HealthPartners, VitalSims partner to improve diabetes care

Wednesday, August 15, 2012 11:01 AM

HealthPartners, a not-for-profit health maintenance organization of Bloomington, Minn., and VitalSims, a healthcare education company of Minneapolis, Minn., are partnering to improve care for patients with chronic diseases through a joint venture, SiMCare Health.

The first SiMCare program—SiMCare Diabetes—will help providers ensure that patients get the best possible care while also reducing overall medical costs. Twelve years in the making, SiMCare Health medical education programs are web-based accelerated learning simulations based on thousands of actual patient encounters. HealthPartners Institute for Education and Research developed SiMCare Diabetes with federal grant money from the National Institutes of Health and the Agency for Healthcare Research and Quality and in collaboration with the University of Minnesota.

SiMCare Diabetes trains physicians, advanced practice providers, pharmacists and other health care professionals to effectively diagnose and treat type 1 and type 2 diabetes. In helping these ‘virtual’ patients better manage their diabetes, providers decide when and how often to bring patients into the clinic, learn ways to use insulin more effectively and discover when other medications should be prescribed. They also get a better understanding of when patients should undergo diagnostic tests or lab work and when a patient should see a specialist for additional care. Each case challenges the learner to help the patient achieve their individualized care goals within six ‘virtual’ months in order to pass.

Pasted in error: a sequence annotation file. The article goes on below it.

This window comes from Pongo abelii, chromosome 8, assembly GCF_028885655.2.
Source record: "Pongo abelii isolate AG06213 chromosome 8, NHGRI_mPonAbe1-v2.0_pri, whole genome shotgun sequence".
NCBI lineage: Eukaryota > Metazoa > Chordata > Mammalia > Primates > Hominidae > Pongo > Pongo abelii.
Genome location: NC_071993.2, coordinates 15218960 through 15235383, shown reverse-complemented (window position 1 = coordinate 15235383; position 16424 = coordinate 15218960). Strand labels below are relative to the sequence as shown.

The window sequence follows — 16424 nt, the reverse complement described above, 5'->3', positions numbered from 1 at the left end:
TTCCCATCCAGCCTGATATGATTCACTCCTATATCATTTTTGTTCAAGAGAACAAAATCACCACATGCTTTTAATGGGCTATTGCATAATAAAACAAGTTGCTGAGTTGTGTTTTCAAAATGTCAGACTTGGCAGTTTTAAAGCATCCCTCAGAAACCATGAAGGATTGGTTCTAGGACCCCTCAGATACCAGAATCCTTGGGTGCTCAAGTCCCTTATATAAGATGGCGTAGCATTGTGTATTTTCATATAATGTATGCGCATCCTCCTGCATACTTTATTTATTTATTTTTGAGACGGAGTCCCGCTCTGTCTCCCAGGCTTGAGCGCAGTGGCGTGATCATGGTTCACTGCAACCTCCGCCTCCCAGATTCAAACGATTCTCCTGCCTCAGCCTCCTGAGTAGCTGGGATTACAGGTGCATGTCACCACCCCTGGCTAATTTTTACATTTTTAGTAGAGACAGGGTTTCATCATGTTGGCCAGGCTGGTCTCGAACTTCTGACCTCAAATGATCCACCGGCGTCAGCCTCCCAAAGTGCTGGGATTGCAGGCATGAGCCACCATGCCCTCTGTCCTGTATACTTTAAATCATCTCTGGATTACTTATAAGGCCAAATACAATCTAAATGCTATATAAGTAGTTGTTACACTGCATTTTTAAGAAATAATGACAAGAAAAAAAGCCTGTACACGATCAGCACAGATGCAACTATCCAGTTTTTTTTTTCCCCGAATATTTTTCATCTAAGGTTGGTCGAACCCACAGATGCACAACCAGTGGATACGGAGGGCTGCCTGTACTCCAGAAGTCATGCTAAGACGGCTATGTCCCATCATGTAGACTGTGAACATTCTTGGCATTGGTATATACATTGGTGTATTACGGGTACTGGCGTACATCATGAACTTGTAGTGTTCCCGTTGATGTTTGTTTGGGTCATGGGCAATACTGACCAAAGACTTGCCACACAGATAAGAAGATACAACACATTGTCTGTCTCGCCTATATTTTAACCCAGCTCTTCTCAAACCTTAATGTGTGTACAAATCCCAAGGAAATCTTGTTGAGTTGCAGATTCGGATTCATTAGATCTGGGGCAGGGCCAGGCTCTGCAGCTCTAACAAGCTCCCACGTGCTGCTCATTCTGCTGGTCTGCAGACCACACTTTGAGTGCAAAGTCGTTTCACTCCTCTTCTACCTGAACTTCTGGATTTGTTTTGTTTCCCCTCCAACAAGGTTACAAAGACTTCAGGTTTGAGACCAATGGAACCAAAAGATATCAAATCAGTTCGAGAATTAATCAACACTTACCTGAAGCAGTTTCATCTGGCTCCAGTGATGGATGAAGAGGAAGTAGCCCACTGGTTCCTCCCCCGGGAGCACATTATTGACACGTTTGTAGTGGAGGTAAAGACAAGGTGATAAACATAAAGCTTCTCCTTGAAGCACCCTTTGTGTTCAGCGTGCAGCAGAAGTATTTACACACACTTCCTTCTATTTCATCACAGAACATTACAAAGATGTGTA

“While developing SiMCare Diabetes, we evaluated real life situations and asked, ‘What are the major things doctors aren’t doing that they should be?’” said lead product developer JoAnn Sperl-Hillen, MD, an internist and senior investigator with HealthPartners Institute for Education and Research. “The 18 patient cases we ended up with are packed with as many learning practices as possible to address the gaps we identified.”

In addition to improved health, patients with well-managed diabetes have lower health care costs compared to those who don’t. A recent analysis by the IMS Institute for Healthcare Informatics found that patients with diabetes under 65 and covered by private health insurance had health care expenses of about $12,000 per year. Patients who did not have their diabetes under control could experience costs of more than $100,000 and were at greater risk of heart attack, stroke, loss of vision or limb amputation.

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